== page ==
Morgan Stanley (MS) and General Electric Co. (GE) advanced at least 3.4 percent as earnings exceeded estimates. Intel Corp. (INTC) dropped 6.3 percent as the world’s largest chipmaker reported a second straight quarter of declining sales. Capital One (COF) Financial Corp., the lender that gets more than half of its revenue from credit cards, sank 7.5 percent as profit missed projections.
The Standard & Poor’s 500 Index rose 0.3 percent to 1,485.98 at 4 p.m. New York time, reversing an earlier drop of 0.4 percent. The Dow added 53.68 points, or 0.4 percent, to 13,649.70. The stock market will be closed on Jan. 21 for a holiday. About 6.6 billion shares changed hands on U.S. exchanges, 6.9 percent above the three-month average.
“It’s a bonbon market,” said John Manley, who helps oversee about $212 billion as chief equity strategist for Wells Fargo Advantage Funds in New York. He spoke in a telephone interview. “We’ve had little pleasant packets of surprises as these corporations keep coming through. I don’t think the box’s finished. Yet you need to remember that the market is near a five-year high and the economy is recovering at a subpar rate.”
Equities rebounded as Majority Leader Eric Cantor of Virginia said in a statement that members of Congress won’t be paid if the House or Senate doesn’t pass a budget by the end of the proposed three-month debt-limit increase. The Treasury Department has said the U.S. will exceed its $16.4 trillion borrowing authority sometime from mid-February to early March. Earlier losses were driven by data showing consumer confidence in the U.S. unexpectedly dropped in January.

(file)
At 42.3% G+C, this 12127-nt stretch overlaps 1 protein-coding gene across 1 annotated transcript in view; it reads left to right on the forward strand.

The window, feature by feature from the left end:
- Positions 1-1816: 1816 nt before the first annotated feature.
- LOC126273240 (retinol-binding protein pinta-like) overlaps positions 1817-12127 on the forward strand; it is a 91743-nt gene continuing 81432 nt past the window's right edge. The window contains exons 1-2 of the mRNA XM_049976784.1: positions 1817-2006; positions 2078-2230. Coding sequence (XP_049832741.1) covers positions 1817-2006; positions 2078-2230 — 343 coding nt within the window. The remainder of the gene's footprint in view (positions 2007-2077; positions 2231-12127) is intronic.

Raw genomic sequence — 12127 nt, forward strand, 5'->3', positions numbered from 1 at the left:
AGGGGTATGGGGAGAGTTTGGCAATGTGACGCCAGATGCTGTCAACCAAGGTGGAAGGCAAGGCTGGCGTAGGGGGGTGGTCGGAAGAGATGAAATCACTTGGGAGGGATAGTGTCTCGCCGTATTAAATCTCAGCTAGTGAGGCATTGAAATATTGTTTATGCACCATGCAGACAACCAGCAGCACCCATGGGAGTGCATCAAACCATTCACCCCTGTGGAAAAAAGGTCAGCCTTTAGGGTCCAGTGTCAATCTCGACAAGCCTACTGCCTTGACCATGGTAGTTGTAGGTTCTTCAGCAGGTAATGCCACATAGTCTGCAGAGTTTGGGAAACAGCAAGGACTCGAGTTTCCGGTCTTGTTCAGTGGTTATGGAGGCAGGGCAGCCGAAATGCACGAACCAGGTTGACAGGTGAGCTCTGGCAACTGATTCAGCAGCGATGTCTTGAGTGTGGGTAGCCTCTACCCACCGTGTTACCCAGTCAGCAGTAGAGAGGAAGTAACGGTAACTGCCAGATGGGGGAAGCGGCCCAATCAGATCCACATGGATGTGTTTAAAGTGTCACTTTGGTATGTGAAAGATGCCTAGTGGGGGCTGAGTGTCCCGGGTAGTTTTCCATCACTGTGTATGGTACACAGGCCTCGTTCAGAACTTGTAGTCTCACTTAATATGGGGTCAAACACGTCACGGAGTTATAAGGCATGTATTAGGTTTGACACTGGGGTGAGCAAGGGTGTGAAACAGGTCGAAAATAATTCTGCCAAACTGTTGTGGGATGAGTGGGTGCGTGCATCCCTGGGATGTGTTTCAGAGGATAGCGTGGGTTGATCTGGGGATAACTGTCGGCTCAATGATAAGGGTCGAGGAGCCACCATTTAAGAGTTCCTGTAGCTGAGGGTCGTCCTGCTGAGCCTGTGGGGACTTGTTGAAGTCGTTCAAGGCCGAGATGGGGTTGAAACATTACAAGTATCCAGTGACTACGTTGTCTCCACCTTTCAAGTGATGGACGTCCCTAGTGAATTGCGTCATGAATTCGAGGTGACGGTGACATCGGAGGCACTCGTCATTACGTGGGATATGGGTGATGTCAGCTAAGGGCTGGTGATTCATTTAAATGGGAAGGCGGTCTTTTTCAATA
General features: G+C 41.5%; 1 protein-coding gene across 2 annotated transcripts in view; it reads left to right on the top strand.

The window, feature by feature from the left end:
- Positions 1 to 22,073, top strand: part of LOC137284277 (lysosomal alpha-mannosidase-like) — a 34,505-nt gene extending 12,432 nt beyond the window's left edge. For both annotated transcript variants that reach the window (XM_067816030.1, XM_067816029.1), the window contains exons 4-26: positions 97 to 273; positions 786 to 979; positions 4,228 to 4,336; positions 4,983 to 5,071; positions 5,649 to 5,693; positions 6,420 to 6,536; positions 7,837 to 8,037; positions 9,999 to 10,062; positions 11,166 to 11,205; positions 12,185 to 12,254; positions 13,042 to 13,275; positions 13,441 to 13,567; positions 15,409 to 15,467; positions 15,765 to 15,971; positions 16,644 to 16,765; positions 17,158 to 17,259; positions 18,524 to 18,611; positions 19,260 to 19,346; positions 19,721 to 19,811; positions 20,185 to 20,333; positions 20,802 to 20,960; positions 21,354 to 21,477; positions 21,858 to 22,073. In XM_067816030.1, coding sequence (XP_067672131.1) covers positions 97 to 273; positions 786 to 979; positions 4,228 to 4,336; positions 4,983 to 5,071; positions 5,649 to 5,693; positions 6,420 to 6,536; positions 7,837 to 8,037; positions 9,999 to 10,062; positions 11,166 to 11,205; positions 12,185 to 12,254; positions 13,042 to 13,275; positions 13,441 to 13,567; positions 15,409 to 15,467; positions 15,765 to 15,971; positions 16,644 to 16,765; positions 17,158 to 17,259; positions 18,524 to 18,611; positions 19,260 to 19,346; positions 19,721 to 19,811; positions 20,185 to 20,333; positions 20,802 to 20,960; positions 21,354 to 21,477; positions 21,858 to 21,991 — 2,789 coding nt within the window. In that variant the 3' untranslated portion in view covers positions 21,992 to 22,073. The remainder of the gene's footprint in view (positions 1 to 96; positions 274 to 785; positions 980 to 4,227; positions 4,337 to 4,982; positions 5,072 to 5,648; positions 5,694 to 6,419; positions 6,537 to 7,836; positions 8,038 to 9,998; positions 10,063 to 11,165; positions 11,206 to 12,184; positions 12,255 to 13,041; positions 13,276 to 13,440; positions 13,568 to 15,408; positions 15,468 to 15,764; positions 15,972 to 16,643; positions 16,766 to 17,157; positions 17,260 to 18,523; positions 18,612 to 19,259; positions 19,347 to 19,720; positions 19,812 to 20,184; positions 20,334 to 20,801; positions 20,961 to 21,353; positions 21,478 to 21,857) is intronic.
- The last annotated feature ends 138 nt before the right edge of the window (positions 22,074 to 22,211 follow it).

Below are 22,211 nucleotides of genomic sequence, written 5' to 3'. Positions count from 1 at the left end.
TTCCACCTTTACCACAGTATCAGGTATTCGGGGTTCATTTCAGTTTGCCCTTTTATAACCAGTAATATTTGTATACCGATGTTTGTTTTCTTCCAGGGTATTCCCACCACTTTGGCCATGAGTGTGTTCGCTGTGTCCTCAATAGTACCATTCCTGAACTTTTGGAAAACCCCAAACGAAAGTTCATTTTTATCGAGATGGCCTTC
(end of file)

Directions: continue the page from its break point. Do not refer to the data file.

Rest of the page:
Saudi Arabian shares rose for a second trading day, led by Etihad Etisalat Co. (EEC) after the telecommunications company reported fourth-quarter profit that beat analysts’ estimates.
The company, known as Mobily, gained 1.4 percent to 72 riyals. Alinma Bank increased 2.2 percent to 13.8 riyals and Almarai Co. (ALMARAI), the biggest food producer in the Persian Gulf, climbed 1.9 percent to 66.25 riyals. The Tadawul All Share Index was up 0.2 percent to 7050.38 at the 3:30 p.m. close in Riyadh. The Arab world’s biggest stock exchange has gained 3.7 percent this year.
“The outstanding results of Mobily’s fourth-quarter earnings played a major role in driving the index to reverse the trend from red to green,” said Mohammed Al-Omran, a financial analyst and president of the Gulf Center for Financial Consultancy in Riyadh.
Etihad Etisalat today reported an 11 percent increase in profit because of higher revenue from subscriber roaming charges and data services.
Saudi Arabia’s stock exchange is the only Persian gulf bourse operating Saturdays.
“The message we are getting from the futures market is that oil should be $10 to $15 lower,” Dixon told CNBC.